The disease usually begins between the ages of 40 and 60 but may begin in a person’s late 30s. At first, people may have minor difficulties falling asleep and occasional muscle twitching, spasms, and stiffness. Eventually, they cannot sleep. Occasionally, the sleep signs are difficult to detect. Other changes include a rapid heart rate and dementia. Death usually occurs about 7 to 36 months after symptoms begin.
The diagnosis is suggested by typical symptoms and a family history of the disease and can be confirmed by genetic testing. No treatment is available.
The author starts the story where it began for the Italian family at the heart of the story, in Venice, around the mid 1700’s, when the disease was little understood and came to be known as “the family curse.” He parallels the disease’s progression through the family with the progress of scientific discovery — from the study of kuru in Papau New Guinea, to the discovery of prions, the scrapie and “mad cow” epidemics in Great Britain during the 1700s and mid 80’s, to the present day.
At the beginning of the book, the doctors are not much more knowledgable about the disease than are the priests who stepped in once the doctors have run out of ideas. There isn’t much difference between them in terms of knowledge and practices.
By the end of the book, the priests have long since stepped into the background, except perhaps for the role of comforter to those who suffer from the disease or have to watch their loved ones perish. And by the end of the end of the book, science has got down several wrong roads, following various theories. It has not yet come upon a cure, but it has come closer to the truth — about the cause of the disease, and others like it — not just by continuing to ask “Why?”, but also through a willingness to say “We don’t know,” and continue looking for answers.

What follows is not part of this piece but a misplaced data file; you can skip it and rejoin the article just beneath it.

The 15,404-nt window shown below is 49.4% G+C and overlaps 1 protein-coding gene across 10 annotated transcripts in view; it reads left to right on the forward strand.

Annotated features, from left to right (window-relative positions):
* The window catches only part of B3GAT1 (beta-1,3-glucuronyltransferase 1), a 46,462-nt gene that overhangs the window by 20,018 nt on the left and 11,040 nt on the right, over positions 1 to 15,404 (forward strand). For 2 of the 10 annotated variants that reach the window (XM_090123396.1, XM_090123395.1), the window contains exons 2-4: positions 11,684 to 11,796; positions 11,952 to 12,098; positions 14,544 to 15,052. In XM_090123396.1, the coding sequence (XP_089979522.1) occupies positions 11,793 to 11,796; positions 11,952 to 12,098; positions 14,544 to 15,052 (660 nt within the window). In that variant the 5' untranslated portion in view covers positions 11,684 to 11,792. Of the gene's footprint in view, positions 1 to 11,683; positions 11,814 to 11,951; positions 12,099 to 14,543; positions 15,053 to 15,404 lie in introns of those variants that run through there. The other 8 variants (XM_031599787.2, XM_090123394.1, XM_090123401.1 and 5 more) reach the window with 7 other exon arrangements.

That, to me seems to be the difference, or at least an important difference between science and religion as practiced by some. Science is at once comfortable with uncertainty, and dedicated to unraveling mysteries through constant inquiry. In other words, science says “We don’t know. Therefore we must inquire further.” Religion says “We don’t know. Therefor, God.” And inquiry end, unless one’s faith is broad and or nuanced enough to allow further inquiry, strong enough to withstand some of its beliefs being unfounded, and flexible enough to receive new information and incorporate it.
Beard, in Chodron’s terminology, is counting on that babysitter being available to take care of us and fix everything.
Call me crazy, but here’s how I understand things: All we have is here, now, and each other. Whatever needs taking care of, that’s what we’ve got to work with.